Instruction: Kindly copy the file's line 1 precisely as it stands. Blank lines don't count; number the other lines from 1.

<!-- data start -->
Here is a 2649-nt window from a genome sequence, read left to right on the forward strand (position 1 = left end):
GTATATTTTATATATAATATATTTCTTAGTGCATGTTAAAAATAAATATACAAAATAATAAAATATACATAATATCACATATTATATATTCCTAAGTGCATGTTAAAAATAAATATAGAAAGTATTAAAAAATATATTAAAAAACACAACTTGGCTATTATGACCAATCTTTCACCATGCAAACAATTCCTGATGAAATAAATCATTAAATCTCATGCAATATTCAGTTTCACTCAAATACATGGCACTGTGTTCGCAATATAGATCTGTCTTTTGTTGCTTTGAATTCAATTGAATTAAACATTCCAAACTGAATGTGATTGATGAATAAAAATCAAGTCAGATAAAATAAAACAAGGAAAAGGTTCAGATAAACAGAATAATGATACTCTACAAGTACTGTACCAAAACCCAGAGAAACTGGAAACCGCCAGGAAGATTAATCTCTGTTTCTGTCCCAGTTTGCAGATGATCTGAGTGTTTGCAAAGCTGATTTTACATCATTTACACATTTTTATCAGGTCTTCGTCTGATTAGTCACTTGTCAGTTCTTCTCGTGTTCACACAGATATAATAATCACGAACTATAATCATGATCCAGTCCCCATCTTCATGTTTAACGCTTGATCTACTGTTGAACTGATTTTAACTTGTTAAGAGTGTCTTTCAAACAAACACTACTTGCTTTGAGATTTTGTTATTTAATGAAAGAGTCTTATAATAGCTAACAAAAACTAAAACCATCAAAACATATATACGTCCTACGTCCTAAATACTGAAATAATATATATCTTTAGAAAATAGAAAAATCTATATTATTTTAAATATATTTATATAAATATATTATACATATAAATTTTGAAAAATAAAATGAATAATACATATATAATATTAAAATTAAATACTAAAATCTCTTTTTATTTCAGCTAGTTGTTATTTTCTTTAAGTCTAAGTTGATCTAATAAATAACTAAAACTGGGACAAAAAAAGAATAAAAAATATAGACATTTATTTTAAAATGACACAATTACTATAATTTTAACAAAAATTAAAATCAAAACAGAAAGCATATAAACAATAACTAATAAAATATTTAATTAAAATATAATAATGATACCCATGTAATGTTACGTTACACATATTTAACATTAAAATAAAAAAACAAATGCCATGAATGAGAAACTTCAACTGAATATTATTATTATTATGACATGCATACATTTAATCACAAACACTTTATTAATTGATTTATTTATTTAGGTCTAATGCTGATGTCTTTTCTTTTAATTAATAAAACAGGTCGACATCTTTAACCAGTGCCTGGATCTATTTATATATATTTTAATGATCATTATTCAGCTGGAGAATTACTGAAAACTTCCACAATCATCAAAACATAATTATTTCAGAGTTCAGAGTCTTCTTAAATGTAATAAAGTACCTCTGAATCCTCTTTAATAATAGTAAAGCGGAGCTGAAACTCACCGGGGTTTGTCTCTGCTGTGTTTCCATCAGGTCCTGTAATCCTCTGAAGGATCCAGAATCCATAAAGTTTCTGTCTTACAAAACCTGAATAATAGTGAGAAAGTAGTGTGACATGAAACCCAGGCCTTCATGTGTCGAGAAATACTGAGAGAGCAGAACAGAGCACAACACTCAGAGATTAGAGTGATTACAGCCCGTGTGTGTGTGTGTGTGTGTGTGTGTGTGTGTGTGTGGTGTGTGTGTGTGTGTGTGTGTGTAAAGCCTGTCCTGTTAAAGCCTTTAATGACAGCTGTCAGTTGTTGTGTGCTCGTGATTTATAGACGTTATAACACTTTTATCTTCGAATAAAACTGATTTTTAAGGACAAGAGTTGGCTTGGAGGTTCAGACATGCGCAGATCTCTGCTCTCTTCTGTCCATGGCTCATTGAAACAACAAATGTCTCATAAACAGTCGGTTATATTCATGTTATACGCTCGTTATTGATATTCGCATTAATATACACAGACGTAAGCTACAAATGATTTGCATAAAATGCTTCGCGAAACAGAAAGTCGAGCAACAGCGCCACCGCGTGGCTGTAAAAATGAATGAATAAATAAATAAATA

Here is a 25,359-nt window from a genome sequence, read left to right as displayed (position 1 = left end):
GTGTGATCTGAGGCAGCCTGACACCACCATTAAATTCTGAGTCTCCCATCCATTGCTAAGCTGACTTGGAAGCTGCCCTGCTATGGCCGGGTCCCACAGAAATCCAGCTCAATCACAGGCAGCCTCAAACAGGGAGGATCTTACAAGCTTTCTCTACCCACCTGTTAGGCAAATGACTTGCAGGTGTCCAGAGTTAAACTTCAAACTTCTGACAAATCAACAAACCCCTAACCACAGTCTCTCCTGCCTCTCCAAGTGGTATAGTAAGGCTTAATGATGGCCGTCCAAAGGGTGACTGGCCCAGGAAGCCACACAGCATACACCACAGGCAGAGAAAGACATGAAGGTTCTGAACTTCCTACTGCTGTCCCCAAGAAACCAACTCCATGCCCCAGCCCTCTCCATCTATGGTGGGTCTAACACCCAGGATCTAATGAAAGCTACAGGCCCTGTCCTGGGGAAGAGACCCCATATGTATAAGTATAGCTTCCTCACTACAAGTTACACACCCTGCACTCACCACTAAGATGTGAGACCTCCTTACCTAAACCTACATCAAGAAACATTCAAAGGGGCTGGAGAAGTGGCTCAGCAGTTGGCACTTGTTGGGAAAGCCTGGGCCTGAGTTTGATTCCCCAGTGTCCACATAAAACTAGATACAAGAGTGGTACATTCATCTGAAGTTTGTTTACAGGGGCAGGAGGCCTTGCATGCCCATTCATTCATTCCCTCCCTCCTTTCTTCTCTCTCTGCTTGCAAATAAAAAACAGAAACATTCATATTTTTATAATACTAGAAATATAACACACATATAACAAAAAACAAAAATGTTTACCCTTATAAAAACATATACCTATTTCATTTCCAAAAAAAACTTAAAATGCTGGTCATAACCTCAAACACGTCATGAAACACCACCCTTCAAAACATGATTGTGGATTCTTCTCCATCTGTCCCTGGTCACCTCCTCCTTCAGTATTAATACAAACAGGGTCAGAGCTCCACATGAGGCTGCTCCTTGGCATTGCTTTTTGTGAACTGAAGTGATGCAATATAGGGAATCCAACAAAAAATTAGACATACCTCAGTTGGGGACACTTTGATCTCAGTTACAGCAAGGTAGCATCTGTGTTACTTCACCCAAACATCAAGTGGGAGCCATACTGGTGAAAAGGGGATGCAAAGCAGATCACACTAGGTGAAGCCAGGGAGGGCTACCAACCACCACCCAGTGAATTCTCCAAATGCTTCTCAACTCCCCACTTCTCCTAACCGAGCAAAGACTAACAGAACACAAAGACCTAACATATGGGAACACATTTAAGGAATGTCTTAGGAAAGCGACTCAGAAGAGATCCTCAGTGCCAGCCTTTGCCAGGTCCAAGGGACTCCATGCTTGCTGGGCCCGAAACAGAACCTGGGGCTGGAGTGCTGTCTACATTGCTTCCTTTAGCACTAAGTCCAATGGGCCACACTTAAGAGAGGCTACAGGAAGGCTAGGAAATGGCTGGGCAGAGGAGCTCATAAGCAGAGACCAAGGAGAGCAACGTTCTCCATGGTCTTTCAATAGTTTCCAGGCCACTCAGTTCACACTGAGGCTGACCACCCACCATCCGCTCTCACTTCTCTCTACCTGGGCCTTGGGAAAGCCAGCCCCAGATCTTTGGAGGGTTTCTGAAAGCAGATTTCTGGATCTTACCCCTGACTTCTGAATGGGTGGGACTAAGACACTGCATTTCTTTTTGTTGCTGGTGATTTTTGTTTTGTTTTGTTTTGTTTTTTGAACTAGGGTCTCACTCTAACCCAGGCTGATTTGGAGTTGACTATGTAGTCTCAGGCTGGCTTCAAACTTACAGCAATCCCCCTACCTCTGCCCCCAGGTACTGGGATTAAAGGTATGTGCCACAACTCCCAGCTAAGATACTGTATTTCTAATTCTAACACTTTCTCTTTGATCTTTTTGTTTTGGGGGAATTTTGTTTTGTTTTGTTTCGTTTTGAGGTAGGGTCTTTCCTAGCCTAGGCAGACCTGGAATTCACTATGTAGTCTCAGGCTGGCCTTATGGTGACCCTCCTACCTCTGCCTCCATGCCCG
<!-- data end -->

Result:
Here is a 2649-nt window from a genome sequence, read left to right on the forward strand (position 1 = left end):